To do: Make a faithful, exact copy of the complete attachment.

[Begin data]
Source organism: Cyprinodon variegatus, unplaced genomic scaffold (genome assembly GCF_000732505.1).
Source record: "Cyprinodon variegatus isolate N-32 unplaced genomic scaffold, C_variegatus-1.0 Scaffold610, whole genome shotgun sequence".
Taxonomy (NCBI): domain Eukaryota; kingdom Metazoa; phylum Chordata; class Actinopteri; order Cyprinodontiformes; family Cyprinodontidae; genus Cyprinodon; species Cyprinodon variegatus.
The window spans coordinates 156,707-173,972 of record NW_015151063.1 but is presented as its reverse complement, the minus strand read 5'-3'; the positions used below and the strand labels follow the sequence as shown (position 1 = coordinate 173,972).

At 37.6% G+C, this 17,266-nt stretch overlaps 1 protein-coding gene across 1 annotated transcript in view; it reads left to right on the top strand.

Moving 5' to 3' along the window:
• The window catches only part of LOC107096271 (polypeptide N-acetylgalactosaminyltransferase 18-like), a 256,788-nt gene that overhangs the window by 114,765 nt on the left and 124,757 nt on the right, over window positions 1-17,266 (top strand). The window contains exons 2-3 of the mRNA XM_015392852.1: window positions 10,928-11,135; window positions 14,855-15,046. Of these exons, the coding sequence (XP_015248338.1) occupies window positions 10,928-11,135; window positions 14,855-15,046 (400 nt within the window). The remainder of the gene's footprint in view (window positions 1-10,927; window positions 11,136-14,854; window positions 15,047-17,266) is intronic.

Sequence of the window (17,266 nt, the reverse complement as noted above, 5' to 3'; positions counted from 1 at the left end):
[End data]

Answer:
Source organism: Cyprinodon variegatus, unplaced genomic scaffold (genome assembly GCF_000732505.1).
Source record: "Cyprinodon variegatus isolate N-32 unplaced genomic scaffold, C_variegatus-1.0 Scaffold610, whole genome shotgun sequence".
Taxonomy (NCBI): domain Eukaryota; kingdom Metazoa; phylum Chordata; class Actinopteri; order Cyprinodontiformes; family Cyprinodontidae; genus Cyprinodon; species Cyprinodon variegatus.
The window spans coordinates 156,707-173,972 of record NW_015151063.1 but is presented as its reverse complement, the minus strand read 5'-3'; the positions used below and the strand labels follow the sequence as shown (position 1 = coordinate 173,972).

At 37.6% G+C, this 17,266-nt stretch overlaps 1 protein-coding gene across 1 annotated transcript in view; it reads left to right on the top strand.

Moving 5' to 3' along the window:
• The window catches only part of LOC107096271 (polypeptide N-acetylgalactosaminyltransferase 18-like), a 256,788-nt gene that overhangs the window by 114,765 nt on the left and 124,757 nt on the right, over window positions 1-17,266 (top strand). The window contains exons 2-3 of the mRNA XM_015392852.1: window positions 10,928-11,135; window positions 14,855-15,046. Of these exons, the coding sequence (XP_015248338.1) occupies window positions 10,928-11,135; window positions 14,855-15,046 (400 nt within the window). The remainder of the gene's footprint in view (window positions 1-10,927; window positions 11,136-14,854; window positions 15,047-17,266) is intronic.

Sequence of the window (17,266 nt, the reverse complement as noted above, 5' to 3'; positions counted from 1 at the left end):